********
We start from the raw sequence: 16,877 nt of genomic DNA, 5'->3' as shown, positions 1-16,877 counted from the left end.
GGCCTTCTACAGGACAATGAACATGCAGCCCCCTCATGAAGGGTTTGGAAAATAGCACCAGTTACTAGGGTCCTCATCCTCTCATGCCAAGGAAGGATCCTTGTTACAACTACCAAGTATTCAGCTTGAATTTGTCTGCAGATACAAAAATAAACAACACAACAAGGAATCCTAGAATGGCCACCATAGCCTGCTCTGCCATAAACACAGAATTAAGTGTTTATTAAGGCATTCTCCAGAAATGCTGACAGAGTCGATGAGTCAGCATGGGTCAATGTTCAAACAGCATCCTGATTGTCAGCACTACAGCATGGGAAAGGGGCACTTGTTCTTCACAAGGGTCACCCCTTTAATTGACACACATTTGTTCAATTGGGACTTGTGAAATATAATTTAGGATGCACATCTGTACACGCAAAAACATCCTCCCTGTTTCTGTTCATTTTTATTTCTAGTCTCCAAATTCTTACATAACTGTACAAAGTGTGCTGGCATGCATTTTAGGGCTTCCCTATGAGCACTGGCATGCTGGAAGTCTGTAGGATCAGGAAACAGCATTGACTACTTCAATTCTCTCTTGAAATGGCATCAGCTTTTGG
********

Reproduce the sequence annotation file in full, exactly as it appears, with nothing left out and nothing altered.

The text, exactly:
We start from the raw sequence: 16,877 nt of genomic DNA, 5'->3' as shown, positions 1-16,877 counted from the left end.
GGCCTTCTACAGGACAATGAACATGCAGCCCCCTCATGAAGGGTTTGGAAAATAGCACCAGTTACTAGGGTCCTCATCCTCTCATGCCAAGGAAGGATCCTTGTTACAACTACCAAGTATTCAGCTTGAATTTGTCTGCAGATACAAAAATAAACAACACAACAAGGAATCCTAGAATGGCCACCATAGCCTGCTCTGCCATAAACACAGAATTAAGTGTTTATTAAGGCATTCTCCAGAAATGCTGACAGAGTCGATGAGTCAGCATGGGTCAATGTTCAAACAGCATCCTGATTGTCAGCACTACAGCATGGGAAAGGGGCACTTGTTCTTCACAAGGGTCACCCCTTTAATTGACACACATTTGTTCAATTGGGACTTGTGAAATATAATTTAGGATGCACATCTGTACACGCAAAAACATCCTCCCTGTTTCTGTTCATTTTTATTTCTAGTCTCCAAATTCTTACATAACTGTACAAAGTGTGCTGGCATGCATTTTAGGGCTTCCCTATGAGCACTGGCATGCTGGAAGTCTGTAGGATCAGGAAACAGCATTGACTACTTCAATTCTCTCTTGAAATGGCATCAGCTTTTGG